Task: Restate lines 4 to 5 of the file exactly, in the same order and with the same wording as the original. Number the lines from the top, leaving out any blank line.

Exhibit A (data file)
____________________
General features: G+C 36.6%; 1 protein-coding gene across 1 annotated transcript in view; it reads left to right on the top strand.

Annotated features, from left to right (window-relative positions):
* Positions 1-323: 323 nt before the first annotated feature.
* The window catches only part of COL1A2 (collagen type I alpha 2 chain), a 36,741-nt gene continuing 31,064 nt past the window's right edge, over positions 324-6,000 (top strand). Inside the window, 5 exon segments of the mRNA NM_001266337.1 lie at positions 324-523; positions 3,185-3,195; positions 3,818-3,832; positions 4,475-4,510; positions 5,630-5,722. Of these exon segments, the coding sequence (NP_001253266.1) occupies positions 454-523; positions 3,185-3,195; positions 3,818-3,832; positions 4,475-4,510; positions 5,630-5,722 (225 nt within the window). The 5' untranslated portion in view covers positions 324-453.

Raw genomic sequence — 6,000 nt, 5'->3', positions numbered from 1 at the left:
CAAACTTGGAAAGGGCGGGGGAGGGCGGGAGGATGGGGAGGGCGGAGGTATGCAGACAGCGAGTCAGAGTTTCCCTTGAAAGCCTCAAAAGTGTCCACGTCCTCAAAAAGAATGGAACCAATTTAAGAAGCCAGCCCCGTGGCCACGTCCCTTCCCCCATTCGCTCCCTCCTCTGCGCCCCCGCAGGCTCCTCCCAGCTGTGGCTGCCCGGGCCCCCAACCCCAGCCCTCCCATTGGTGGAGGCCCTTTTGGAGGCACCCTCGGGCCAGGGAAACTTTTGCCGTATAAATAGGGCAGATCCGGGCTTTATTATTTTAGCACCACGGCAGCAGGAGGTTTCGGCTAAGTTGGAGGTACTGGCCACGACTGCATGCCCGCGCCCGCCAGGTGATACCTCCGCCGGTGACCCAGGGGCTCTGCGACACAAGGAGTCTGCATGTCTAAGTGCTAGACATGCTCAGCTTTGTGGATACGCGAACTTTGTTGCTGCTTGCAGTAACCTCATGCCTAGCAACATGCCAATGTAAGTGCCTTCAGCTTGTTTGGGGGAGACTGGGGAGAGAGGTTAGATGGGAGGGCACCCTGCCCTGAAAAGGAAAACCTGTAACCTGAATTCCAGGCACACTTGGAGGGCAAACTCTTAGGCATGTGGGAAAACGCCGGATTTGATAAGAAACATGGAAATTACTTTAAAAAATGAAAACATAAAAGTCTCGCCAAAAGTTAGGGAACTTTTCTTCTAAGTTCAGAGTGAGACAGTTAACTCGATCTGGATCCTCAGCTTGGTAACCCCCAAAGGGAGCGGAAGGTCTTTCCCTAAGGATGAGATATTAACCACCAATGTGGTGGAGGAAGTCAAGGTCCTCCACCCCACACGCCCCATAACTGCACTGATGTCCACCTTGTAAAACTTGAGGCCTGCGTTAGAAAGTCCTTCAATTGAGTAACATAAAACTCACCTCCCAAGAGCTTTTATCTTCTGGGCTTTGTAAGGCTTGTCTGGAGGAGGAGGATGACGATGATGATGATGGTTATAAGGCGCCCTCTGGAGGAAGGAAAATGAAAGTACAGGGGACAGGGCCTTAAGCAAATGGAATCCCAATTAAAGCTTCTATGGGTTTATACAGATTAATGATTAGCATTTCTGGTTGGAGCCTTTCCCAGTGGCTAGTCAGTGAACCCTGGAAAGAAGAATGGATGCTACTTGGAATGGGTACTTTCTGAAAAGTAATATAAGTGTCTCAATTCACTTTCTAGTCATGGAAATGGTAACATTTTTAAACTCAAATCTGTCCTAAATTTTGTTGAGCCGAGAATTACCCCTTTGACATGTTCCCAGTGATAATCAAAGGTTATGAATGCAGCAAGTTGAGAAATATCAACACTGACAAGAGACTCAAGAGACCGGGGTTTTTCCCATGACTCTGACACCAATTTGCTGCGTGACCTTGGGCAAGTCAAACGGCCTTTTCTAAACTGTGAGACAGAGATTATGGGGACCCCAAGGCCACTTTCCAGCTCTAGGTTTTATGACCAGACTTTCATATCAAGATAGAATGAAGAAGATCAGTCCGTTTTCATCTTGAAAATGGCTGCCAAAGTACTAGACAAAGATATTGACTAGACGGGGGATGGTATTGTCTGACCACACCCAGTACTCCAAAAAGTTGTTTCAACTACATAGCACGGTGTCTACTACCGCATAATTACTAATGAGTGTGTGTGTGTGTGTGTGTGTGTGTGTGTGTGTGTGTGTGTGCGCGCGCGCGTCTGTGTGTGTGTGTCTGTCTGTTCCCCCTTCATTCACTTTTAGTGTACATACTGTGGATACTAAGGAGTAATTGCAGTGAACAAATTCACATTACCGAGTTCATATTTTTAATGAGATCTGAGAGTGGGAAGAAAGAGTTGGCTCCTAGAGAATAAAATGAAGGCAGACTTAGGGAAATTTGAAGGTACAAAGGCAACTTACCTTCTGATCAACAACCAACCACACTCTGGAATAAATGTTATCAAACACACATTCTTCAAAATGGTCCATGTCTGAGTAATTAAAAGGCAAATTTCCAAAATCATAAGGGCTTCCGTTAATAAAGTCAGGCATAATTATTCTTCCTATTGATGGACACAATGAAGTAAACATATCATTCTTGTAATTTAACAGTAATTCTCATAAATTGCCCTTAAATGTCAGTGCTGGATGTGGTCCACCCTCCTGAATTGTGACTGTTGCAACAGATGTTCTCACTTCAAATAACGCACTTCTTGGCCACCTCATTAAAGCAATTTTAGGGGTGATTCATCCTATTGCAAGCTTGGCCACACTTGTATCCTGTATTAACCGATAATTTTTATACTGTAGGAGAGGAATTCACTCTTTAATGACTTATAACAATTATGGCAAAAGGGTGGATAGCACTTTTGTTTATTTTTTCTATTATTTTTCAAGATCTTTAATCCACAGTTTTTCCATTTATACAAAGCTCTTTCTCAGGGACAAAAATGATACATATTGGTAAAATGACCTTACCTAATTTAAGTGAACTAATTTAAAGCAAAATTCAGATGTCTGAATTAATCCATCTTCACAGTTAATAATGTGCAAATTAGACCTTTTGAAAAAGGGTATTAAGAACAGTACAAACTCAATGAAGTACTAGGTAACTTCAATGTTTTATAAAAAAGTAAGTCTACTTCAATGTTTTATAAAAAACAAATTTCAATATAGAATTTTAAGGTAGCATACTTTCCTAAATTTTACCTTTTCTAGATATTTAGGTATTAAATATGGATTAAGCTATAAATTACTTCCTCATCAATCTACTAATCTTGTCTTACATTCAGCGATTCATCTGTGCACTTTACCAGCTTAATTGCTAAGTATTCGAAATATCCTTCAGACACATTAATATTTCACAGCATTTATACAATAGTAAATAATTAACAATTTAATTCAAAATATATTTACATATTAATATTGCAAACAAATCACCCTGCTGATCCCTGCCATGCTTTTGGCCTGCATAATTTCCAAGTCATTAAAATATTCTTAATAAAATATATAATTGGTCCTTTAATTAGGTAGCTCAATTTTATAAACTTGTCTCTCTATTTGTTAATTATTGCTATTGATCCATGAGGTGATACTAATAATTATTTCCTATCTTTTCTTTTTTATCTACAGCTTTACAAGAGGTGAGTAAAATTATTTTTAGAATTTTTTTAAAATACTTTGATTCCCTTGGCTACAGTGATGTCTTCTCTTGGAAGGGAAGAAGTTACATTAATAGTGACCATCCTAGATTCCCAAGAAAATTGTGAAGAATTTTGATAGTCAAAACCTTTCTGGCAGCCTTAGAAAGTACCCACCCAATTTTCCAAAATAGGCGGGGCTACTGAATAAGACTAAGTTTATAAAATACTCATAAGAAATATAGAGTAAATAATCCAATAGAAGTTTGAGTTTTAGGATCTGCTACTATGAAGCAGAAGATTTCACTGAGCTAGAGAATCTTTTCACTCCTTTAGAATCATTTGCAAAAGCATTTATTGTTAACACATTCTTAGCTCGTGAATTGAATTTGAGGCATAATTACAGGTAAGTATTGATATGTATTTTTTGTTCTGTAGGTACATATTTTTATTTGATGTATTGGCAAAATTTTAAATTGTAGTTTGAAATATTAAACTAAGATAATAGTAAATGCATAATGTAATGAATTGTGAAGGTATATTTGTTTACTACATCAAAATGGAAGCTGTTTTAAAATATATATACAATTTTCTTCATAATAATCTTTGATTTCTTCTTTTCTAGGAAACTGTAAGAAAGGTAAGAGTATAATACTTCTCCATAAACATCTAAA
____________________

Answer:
* The window catches only part of COL1A2 (collagen type I alpha 2 chain), a 36,741-nt gene continuing 31,064 nt past the window's right edge, over positions 324-6,000 (top strand). Inside the window, 5 exon segments of the mRNA NM_001266337.1 lie at positions 324-523; positions 3,185-3,195; positions 3,818-3,832; positions 4,475-4,510; positions 5,630-5,722. Of these exon segments, the coding sequence (NP_001253266.1) occupies positions 454-523; positions 3,185-3,195; positions 3,818-3,832; positions 4,475-4,510; positions 5,630-5,722 (225 nt within the window). The 5' untranslated portion in view covers positions 324-453.

Raw genomic sequence — 6,000 nt, 5'->3', positions numbered from 1 at the left: